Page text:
Spell – Vrajă

Do not try this. Please find more creative ways of attracting the opposite sex. Thank you!

Marcel Olinescu was kind enough to reveal some spells cast by Romanian witches. This one, in particular, is a detailed love spell. Enjoy!

The witch has to bury a bat and keep it there for a few weeks, until it rots. Then, on a New Moon, the witch unearths the bones and choses two  of them: one shaped as a rake, the other as a shovel. She or he (despite that the witch is, in Romania, traditionally female, I can’t see why a man couldn’t use this sort of spell) has to rake the ashes from the hearth with the first bone, while chanting the desired lover’s name. After that, the witch will used the shovel-shaped bat bone to drag the ashes towards her, as if she were attracting the lover. Then, the witch spins a pipkin using a rod chopped off a hazel nut tree, and keeps doing so until the jug starts moving on its own. She is, of course, chanting the desired lover’s name. When the pipkin is spinning the fastest, the witch will turn it upside down. She should hear the target’s name.

Documentation: Marcel Olinescu

On the connection between water and sinister spirits in Romanian folklore

Water has always played an important part in myths and legends, from Enûma Eliš  to the Bible, from Scandinavian mythology to Eastern European folklore. It has been linked to the moon, the unconscious mind, birth and chaos, and looked upon as more of a feminine element.

Thus, it is of no surprise that the creatures associated with bodies of water in Romanian folklore are mostly of the sinister type.

One of the names of the Devil himself is Cel din Baltă (the one of the pond). According to Marcel Olinescu,  the Devil fell into a body of water when he was cast out of Heaven along with his minions. It is said that at the bottom of each pond a devil has his home. It seems that water cannot extinguish  demonic fire, as the devilish  lake dwellers love to cook. They have lots of minions which the human eye cannot see because humans are not familiar with their shape – very interesting, a naive way of saying that it is the human eye defining the unknown forces the magician works with, great intuition. Their favorite activity seems to be sinking ships and drowning human beings.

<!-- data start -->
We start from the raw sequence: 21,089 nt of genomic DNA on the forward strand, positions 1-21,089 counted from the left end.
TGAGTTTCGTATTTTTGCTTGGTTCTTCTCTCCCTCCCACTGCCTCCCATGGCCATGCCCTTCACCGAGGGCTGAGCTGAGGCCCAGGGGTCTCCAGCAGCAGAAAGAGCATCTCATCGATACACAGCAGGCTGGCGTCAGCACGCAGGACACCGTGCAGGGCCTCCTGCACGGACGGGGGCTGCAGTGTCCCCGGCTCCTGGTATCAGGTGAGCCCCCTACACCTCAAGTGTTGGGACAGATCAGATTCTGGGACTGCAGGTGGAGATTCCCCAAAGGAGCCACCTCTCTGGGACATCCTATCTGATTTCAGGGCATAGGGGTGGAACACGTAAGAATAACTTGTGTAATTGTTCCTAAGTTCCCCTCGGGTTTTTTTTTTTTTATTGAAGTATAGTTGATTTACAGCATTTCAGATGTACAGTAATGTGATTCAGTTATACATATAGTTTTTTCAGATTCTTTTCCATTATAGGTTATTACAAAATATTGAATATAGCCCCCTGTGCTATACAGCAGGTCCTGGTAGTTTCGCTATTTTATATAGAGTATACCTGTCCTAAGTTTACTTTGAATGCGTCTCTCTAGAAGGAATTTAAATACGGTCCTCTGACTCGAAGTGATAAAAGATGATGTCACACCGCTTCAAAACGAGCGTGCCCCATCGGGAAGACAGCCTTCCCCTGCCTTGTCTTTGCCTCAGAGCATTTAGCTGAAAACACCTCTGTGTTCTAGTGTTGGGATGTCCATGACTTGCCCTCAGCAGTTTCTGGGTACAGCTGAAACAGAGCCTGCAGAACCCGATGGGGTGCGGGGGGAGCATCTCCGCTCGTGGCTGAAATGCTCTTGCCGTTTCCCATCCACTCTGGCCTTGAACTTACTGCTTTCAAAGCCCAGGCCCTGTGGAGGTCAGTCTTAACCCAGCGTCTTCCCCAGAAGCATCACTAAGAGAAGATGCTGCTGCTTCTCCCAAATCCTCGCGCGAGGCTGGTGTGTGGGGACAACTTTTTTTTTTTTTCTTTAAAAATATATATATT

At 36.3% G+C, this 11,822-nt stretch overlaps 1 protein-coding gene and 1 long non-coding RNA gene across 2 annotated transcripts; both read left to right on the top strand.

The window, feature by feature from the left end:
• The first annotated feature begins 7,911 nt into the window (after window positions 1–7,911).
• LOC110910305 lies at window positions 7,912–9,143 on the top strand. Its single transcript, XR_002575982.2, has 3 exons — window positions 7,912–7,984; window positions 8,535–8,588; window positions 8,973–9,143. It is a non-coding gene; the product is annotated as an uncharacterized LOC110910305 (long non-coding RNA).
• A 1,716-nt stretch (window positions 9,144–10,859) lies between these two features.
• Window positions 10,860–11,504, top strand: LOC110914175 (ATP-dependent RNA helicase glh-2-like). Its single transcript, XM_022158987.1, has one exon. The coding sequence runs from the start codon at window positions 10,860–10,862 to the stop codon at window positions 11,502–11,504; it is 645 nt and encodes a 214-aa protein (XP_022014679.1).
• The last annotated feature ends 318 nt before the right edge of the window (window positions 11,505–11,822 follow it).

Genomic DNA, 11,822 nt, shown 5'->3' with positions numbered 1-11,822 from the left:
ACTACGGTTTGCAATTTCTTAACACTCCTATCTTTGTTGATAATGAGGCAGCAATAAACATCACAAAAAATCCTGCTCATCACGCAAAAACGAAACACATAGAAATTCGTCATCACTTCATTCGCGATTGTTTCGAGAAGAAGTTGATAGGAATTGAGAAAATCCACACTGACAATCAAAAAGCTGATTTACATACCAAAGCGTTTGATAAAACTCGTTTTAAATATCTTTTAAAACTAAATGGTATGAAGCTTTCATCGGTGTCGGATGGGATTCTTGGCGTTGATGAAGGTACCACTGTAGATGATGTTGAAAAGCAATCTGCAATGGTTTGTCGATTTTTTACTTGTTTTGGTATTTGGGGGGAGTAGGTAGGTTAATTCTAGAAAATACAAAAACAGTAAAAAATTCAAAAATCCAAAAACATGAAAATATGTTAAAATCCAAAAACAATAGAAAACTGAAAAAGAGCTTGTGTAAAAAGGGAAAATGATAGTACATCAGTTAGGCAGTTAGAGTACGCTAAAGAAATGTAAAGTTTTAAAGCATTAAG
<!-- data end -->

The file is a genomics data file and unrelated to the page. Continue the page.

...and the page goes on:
stimaȘtima Apei is somewhat similar to a nymph. Marcel Olinescu  describes the spirit as a proud, beautiful woman. She has flowing blonde hair and very big breasts – water connected to fertility and abundance. When in water, she is half fish, half woman. Each body of a water has its own Știmă, and she demands a human head a day. When angry, the  spirit floods the surroundings of the body of water she resides in. The one meant to be killed by the Știma Apei will abandon his chores and go swim in the water in which she abides. If stopped, he or she  will fight until released. Would be interesting to know what happens to the ones destroyed by the Știma Apei.

Vidra (lit. otter) lives at the bottom of the Black Sea. He is the king of sea  creatures and all of the fish obey him. It seems he is a trickster spirit.

Oamenii de Apă (water people) seem to be just like us, only that instead of talking they make crow-like noises – this somehow reminds me of China Mieville’s “The Scar”. They are very weak and fearful.




Documentation and image: Marcel Olinescu